in the fields. We have no means to provide neces- 
saries for wives or children. We sit here amidst 
thousands of savages from whom we can find neither 
peace nor mercy. 

" There are those among us who, by the sweat 
and labor of their hands, through many long years 
and at great expense, have endeavored to improve 
their land. Others have come with ships freighted 
with a large quantity of cattle. They have cleared 
away the forest, enclosed their plantations, and 
brought them under the plough, so as to be an or- 
nament to the country and a profit to the proprie- 
tors after their long and laborious toil. The whole 
of these now lie in ashes through a foolish hanker- 
ing after war. 

" All right-thinking men here know that these 
Indians have lived as lambs among us until a few 
years ago, injuring no man, offering every assistance 
to our nation, and when no supplies were sent for 
several months, furnishing provisions to the Com- 
pany's servants until they received supplies. These 
hath the Director, by several uncalled-for proceedings 
from time to time, so estranged from us, and so 
embittered against the Netherlands nation, that wft 
do not believe that anything will bring them and 
peace back, unless the Lord, who bends all hearts to 
his will, propitiate their people. 


"Little or nothing of any account has been done 
here for the country. Every place is going to ruin 
Neither counsel nor advice is taken.'' 

After giving an account of the origin and pro 
gress of the war, they warn the home government 
against relying upon the statements which the 
Director had sent over to them. "These state- 
ments," they said, " contain as many lies as lines." 
The memorial was concluded with the following 
forcible words : 

" Honored Lords ; this is what we have, in the 
sorrow of our hearts, to complain of. We shall 
end here, and commit the matter wholly to our God, 
praying that he will move your lordships' minds, so 
that a Governor may be speedily sent to us with a 
beloved peace, or that we may be permitted to re- 
turn with our wives and children, to our dear father-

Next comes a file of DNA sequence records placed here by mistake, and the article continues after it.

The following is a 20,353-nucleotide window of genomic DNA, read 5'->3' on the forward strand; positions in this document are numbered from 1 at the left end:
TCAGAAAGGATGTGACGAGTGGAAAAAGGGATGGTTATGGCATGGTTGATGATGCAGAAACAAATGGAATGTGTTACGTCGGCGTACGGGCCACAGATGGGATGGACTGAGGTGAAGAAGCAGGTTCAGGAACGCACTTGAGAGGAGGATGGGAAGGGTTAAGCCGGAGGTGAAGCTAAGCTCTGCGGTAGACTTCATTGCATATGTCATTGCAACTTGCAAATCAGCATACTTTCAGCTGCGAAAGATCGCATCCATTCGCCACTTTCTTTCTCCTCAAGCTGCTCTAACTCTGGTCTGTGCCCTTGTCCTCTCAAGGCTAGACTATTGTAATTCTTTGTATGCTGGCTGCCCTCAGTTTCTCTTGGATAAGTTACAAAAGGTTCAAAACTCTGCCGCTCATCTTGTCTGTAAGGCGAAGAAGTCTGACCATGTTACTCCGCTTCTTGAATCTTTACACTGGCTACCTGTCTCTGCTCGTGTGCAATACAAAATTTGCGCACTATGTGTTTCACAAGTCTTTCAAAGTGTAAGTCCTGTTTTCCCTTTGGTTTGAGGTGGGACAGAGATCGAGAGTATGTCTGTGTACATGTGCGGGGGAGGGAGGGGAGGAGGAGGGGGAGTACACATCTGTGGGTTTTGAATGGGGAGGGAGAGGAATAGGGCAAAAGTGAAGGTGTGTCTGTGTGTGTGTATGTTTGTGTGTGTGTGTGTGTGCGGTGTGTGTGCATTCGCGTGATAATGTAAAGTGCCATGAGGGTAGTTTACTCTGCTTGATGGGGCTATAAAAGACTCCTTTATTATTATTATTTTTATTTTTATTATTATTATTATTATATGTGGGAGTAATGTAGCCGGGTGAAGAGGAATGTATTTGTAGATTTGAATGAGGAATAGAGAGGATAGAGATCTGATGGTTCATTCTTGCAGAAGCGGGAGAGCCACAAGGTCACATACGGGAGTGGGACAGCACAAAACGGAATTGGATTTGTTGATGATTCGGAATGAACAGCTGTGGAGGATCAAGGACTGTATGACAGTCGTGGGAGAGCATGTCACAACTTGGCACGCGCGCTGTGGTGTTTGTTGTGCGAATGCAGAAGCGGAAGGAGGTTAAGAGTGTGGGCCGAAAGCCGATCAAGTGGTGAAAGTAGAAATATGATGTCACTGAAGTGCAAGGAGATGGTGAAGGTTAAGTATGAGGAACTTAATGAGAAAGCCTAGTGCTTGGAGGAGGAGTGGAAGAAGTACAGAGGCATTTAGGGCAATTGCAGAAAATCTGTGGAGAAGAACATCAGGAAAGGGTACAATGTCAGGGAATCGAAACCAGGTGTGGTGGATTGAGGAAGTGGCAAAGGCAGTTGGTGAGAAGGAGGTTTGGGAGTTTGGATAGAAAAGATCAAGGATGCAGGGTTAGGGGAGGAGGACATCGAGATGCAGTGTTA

land. For it is impossible ever to settle this country 
until a different system be introduced here, and a 
new Governor sent out." 

In response to this appeal Kieft was recalled. 
Just before he received his summons peace was con- 
cluded with the Indians, on the 31st of August, 1645. 
The war had raged five years. It had filled the land 
with misery. All were alike weary of its carnage 
and woes. A new governor was appointed, Petei 
Stuyvesant. The preceding account of the origir 


of the Dutch colony and its progress thus far is 
essential to the understanding of the long and suc- 
cessful administration of the new governor, whose 
name is one of the most illustrious in the early 
annals of New York. 

It may be worthy of brief remark that a few 
weeks after the arrival of Governor Stuyvesant, 
Kieft embarked in the ship Princess for Holland. 
The vessel was wrecked on the coast of Wales 
Kieft and eighty-one men, women and children sank 
into a watery grave. Kieft died nnlamented. His 
death was generally regarded as an act of retributive 


Governor Stuyvesant, 

New Netherland in 1646. — Early Years of Peter Stuyvesant. — Decay 
of New Amsterdam. — The Germs of a Representative Govern- 
ment. — Energetic Administration. — Death of Governor Win- 
throp. — Claims for Long Island. — Arrogance of the Governor. — 
Remonstrance of the Nine Men. — The Pastoral Office. — Boun- 
dary lines. — Increasing Discontent. — Division of Parties. — Dic- 
tatorial Measures. 

It is estimated that the whole population of New